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This video is part of a longer series on the rationale and guiding principles that make up the ICRC Framework on accountability to affected people. You can access that framework here: icrc.org/en/publication/accountability-affected-people-institutional-framework
[Full video script]*
*Translations of these videos and the script in Spanish, French and Arabic will be posted shortly.
2. BUILDING A MULTIDISCIPLINARY RESPONSE
True or false: during a crisis, we tend to focus on what needs we can respond to, ASAP.
It’s something we tend to do as healthcare workers, water and habitat engineers, or protection delegates…
Because as aid workers, we are wired to do something, ASAP.
But jumping ahead like this can reinforce unequal relationships and make it look like we are always the ones providing solutions, to people who are always helpless and in need.
But, why do we feel pressured to provide our services, as fast as possible?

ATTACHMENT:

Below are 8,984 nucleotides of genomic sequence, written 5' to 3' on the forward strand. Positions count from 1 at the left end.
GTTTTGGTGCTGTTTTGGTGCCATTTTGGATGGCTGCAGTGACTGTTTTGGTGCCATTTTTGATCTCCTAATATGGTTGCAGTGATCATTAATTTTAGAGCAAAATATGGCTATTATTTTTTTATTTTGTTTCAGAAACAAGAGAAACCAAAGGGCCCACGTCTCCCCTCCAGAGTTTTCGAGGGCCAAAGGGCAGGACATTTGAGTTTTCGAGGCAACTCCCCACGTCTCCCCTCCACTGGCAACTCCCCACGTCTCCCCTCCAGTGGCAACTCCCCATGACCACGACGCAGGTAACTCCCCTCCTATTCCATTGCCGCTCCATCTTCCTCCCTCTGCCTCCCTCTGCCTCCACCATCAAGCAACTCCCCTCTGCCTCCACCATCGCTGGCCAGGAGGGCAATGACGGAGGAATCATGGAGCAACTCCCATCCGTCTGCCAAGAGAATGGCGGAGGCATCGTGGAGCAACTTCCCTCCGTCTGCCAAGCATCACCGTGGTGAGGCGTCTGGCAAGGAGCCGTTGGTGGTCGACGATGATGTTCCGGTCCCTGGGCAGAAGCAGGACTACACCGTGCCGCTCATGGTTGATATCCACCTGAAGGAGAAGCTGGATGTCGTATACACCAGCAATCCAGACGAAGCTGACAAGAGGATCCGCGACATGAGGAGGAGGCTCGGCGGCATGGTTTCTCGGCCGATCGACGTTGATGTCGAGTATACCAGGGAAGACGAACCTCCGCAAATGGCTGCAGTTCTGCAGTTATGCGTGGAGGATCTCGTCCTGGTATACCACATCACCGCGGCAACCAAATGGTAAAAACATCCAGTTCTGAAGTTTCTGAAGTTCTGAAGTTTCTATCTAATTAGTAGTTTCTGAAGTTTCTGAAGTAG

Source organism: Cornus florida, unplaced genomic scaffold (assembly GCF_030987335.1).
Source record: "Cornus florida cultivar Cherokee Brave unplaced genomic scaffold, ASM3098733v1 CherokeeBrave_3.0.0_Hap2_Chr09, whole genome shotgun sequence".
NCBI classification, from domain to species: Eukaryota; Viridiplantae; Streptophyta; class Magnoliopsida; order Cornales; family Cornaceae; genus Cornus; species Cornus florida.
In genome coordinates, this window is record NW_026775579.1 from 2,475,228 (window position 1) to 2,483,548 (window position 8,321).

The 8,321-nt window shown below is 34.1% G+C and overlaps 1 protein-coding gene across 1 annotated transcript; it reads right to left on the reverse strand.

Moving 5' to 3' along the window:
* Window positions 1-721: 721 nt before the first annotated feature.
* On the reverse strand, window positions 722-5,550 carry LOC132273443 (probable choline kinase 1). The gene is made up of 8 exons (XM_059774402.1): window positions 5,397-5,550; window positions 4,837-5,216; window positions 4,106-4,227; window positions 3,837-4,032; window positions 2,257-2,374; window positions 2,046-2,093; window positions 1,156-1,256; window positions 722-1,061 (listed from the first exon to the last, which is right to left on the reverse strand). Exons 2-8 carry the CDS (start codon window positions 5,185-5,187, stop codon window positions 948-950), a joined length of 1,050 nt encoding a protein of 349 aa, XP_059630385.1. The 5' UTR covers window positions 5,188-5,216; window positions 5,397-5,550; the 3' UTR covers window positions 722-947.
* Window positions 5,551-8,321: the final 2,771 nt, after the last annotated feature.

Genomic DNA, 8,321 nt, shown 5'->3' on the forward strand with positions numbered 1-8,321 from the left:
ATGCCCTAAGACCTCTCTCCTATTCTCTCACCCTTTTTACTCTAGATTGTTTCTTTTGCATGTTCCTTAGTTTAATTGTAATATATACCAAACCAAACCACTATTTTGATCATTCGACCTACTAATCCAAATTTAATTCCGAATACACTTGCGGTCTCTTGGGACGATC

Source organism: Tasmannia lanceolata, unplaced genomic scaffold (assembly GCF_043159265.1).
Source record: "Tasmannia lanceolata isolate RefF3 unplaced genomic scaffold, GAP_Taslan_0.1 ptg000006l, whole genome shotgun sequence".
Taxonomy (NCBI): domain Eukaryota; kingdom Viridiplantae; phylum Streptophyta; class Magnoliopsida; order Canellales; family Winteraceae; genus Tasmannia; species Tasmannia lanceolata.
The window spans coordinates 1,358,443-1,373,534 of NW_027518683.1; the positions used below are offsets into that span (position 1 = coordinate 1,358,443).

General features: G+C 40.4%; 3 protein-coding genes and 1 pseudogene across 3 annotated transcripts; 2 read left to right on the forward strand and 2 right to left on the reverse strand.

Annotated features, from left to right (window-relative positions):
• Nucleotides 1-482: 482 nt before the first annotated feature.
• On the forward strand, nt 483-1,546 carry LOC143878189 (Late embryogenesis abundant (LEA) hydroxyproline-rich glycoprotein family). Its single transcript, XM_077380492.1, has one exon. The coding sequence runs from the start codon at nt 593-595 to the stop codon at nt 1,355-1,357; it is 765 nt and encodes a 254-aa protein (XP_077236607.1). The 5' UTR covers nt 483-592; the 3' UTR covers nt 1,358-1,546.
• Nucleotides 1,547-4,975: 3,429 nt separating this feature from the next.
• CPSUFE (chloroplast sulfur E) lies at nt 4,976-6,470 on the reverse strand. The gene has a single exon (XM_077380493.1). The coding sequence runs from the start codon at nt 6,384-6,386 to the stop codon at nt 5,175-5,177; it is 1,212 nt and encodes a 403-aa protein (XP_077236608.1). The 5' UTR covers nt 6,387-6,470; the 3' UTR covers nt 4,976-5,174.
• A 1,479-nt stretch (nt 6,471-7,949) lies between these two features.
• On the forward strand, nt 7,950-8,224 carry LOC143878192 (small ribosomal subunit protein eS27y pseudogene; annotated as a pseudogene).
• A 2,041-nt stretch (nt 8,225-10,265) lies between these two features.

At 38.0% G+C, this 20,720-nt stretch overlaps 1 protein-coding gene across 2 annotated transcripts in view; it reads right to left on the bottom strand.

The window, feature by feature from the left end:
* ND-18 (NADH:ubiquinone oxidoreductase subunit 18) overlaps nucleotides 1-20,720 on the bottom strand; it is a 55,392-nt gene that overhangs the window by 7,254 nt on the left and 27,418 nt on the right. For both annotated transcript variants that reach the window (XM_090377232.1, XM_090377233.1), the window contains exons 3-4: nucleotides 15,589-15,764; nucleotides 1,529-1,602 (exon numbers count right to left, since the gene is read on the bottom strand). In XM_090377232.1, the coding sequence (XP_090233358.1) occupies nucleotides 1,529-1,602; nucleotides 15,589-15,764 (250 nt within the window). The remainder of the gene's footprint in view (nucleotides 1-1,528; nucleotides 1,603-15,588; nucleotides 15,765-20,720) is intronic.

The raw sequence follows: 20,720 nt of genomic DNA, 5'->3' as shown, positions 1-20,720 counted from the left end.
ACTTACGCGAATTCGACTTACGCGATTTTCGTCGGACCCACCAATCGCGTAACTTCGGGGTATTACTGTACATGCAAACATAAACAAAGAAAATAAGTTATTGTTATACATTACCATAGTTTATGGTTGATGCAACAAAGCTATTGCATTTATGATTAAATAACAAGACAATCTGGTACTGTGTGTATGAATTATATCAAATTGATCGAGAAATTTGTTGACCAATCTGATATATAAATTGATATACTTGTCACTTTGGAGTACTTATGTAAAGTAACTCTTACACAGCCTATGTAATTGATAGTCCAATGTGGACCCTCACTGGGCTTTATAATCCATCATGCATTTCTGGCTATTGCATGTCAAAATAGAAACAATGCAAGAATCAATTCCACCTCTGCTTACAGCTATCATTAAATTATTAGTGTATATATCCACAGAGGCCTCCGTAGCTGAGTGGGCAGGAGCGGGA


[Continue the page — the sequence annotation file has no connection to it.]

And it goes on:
Perhaps we’re scared that if we spend too much time talking to people about their needs, they’ll come up with a long shopping list of things we can’t do.
At the same time, talking to people about how they are experiencing the crisis can make our response more relevant.
We can understand where different needs come from, and how these are linked to longer term threats. We can get a sense of how people are already responding to the crisis, locally.
Having these conversations can also help us to map power dynamics in a community.
These dynamics are the product of elements like politics, the economy, culture, or social norms.
They impact different people in different ways, creating unique and evolving vulnerabilities.
Starting a broader discussion on people’s problems, rather than what needs we can respond to, gives us plenty of useful information.
By getting the bigger picture, we can better combine our different programs and build a multidisciplinary response. This can make people and communities more resilient to risks, shocks and stresses.
If people do come to us with needs that we cannot address, we can always refer them to other actors. And then, follow up to make sure that our referral lead to concrete action.
A multidisciplinary response looks at problems and our response from the perspective of the people we serve.
Because, true or false? Their perspective is the only one that really matters.
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